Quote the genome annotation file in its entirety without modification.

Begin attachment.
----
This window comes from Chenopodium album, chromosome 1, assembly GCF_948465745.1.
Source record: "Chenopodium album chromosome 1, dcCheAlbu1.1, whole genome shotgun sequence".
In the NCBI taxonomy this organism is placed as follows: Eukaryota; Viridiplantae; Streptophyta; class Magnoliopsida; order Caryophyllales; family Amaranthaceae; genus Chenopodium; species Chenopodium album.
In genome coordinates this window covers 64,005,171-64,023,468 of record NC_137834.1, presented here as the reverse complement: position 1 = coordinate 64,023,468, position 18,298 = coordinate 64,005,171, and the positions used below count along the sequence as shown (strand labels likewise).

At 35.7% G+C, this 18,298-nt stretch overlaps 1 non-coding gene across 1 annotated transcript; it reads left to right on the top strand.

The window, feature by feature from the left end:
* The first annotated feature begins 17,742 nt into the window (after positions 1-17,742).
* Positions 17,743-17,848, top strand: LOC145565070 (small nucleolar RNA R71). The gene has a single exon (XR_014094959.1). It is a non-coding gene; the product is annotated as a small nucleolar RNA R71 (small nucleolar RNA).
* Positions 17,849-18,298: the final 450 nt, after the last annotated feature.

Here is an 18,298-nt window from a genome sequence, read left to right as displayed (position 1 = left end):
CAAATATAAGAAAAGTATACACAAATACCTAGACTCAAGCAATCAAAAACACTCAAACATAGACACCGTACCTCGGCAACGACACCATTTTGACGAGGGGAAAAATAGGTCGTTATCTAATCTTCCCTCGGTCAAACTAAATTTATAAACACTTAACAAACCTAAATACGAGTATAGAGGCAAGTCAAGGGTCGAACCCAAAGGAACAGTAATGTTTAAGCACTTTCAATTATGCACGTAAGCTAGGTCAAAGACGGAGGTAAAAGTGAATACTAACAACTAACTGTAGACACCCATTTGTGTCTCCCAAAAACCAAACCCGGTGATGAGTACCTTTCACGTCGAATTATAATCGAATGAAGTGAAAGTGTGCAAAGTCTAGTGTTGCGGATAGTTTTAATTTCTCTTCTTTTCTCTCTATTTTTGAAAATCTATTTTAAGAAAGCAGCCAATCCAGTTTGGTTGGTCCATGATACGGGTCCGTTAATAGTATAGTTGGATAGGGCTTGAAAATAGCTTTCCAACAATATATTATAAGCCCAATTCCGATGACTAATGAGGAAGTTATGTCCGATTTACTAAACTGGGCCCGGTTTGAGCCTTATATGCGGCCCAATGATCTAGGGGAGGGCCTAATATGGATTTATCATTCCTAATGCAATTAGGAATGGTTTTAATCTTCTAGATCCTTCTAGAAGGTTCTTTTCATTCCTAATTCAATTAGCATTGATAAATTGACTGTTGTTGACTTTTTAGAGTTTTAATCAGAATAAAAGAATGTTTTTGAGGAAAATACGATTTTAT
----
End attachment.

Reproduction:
This window comes from Chenopodium album, chromosome 1, assembly GCF_948465745.1.
Source record: "Chenopodium album chromosome 1, dcCheAlbu1.1, whole genome shotgun sequence".
In the NCBI taxonomy this organism is placed as follows: Eukaryota; Viridiplantae; Streptophyta; class Magnoliopsida; order Caryophyllales; family Amaranthaceae; genus Chenopodium; species Chenopodium album.
In genome coordinates this window covers 64,005,171-64,023,468 of record NC_137834.1, presented here as the reverse complement: position 1 = coordinate 64,023,468, position 18,298 = coordinate 64,005,171, and the positions used below count along the sequence as shown (strand labels likewise).

At 35.7% G+C, this 18,298-nt stretch overlaps 1 non-coding gene across 1 annotated transcript; it reads left to right on the top strand.

The window, feature by feature from the left end:
* The first annotated feature begins 17,742 nt into the window (after positions 1-17,742).
* Positions 17,743-17,848, top strand: LOC145565070 (small nucleolar RNA R71). The gene has a single exon (XR_014094959.1). It is a non-coding gene; the product is annotated as a small nucleolar RNA R71 (small nucleolar RNA).
* Positions 17,849-18,298: the final 450 nt, after the last annotated feature.

Here is an 18,298-nt window from a genome sequence, read left to right as displayed (position 1 = left end):
CAAATATAAGAAAAGTATACACAAATACCTAGACTCAAGCAATCAAAAACACTCAAACATAGACACCGTACCTCGGCAACGACACCATTTTGACGAGGGGAAAAATAGGTCGTTATCTAATCTTCCCTCGGTCAAACTAAATTTATAAACACTTAACAAACCTAAATACGAGTATAGAGGCAAGTCAAGGGTCGAACCCAAAGGAACAGTAATGTTTAAGCACTTTCAATTATGCACGTAAGCTAGGTCAAAGACGGAGGTAAAAGTGAATACTAACAACTAACTGTAGACACCCATTTGTGTCTCCCAAAAACCAAACCCGGTGATGAGTACCTTTCACGTCGAATTATAATCGAATGAAGTGAAAGTGTGCAAAGTCTAGTGTTGCGGATAGTTTTAATTTCTCTTCTTTTCTCTCTATTTTTGAAAATCTATTTTAAGAAAGCAGCCAATCCAGTTTGGTTGGTCCATGATACGGGTCCGTTAATAGTATAGTTGGATAGGGCTTGAAAATAGCTTTCCAACAATATATTATAAGCCCAATTCCGATGACTAATGAGGAAGTTATGTCCGATTTACTAAACTGGGCCCGGTTTGAGCCTTATATGCGGCCCAATGATCTAGGGGAGGGCCTAATATGGATTTATCATTCCTAATGCAATTAGGAATGGTTTTAATCTTCTAGATCCTTCTAGAAGGTTCTTTTCATTCCTAATTCAATTAGCATTGATAAATTGACTGTTGTTGACTTTTTAGAGTTTTAATCAGAATAAAAGAATGTTTTTGAGGAAAATACGATTTTAT